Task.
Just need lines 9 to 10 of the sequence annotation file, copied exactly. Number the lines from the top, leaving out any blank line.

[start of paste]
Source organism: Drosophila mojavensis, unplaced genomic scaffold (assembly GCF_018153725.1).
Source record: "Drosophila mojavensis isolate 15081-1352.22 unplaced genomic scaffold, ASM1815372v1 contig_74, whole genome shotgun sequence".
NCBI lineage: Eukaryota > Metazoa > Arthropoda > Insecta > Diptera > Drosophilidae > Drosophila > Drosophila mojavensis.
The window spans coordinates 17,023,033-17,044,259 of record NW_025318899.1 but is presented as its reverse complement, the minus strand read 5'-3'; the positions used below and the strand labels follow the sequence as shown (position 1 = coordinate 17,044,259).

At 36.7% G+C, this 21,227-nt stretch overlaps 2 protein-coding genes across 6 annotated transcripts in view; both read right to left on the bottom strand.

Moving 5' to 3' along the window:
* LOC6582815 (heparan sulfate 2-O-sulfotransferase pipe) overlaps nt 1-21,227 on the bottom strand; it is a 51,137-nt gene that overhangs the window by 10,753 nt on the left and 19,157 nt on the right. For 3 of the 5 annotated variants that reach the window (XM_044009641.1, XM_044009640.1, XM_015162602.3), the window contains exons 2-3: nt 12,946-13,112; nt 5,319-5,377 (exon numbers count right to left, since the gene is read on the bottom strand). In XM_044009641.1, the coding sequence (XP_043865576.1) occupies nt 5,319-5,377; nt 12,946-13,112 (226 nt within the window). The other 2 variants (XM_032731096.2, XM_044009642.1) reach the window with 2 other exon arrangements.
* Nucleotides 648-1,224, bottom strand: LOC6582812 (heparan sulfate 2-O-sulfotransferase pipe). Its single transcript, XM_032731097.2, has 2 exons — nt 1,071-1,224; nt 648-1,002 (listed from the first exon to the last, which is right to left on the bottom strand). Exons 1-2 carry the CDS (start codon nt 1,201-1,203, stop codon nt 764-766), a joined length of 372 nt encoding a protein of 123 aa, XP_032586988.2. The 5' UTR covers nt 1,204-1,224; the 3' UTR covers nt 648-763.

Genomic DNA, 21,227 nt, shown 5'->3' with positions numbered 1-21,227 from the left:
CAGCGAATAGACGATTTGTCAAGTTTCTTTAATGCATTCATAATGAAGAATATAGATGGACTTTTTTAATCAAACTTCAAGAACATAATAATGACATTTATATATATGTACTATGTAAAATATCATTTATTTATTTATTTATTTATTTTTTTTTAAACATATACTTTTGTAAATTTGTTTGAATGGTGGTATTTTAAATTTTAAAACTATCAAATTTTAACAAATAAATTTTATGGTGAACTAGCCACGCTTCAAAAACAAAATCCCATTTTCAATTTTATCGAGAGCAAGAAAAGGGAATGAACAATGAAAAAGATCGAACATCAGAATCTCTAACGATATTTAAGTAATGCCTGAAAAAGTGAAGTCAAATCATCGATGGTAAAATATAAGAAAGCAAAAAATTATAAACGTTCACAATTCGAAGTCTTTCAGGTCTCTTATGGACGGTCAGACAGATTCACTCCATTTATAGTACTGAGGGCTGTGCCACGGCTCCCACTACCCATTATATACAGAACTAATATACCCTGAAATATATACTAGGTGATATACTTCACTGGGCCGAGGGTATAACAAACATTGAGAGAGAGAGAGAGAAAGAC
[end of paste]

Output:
Genomic DNA, 21,227 nt, shown 5'->3' with positions numbered 1-21,227 from the left:
CAGCGAATAGACGATTTGTCAAGTTTCTTTAATGCATTCATAATGAAGAATATAGATGGACTTTTTTAATCAAACTTCAAGAACATAATAATGACATTTATATATATGTACTATGTAAAATATCATTTATTTATTTATTTATTTATTTTTTTTTAAACATATACTTTTGTAAATTTGTTTGAATGGTGGTATTTTAAATTTTAAAACTATCAAATTTTAACAAATAAATTTTATGGTGAACTAGCCACGCTTCAAAAACAAAATCCCATTTTCAATTTTATCGAGAGCAAGAAAAGGGAATGAACAATGAAAAAGATCGAACATCAGAATCTCTAACGATATTTAAGTAATGCCTGAAAAAGTGAAGTCAAATCATCGATGGTAAAATATAAGAAAGCAAAAAATTATAAACGTTCACAATTCGAAGTCTTTCAGGTCTCTTATGGACGGTCAGACAGATTCACTCCATTTATAGTACTGAGGGCTGTGCCACGGCTCCCACTACCCATTATATACAGAACTAATATACCCTGAAATATATACTAGGTGATATACTTCACTGGGCCGAGGGTATAACAAACATTGAGAGAGAGAGAGAGAAAGAC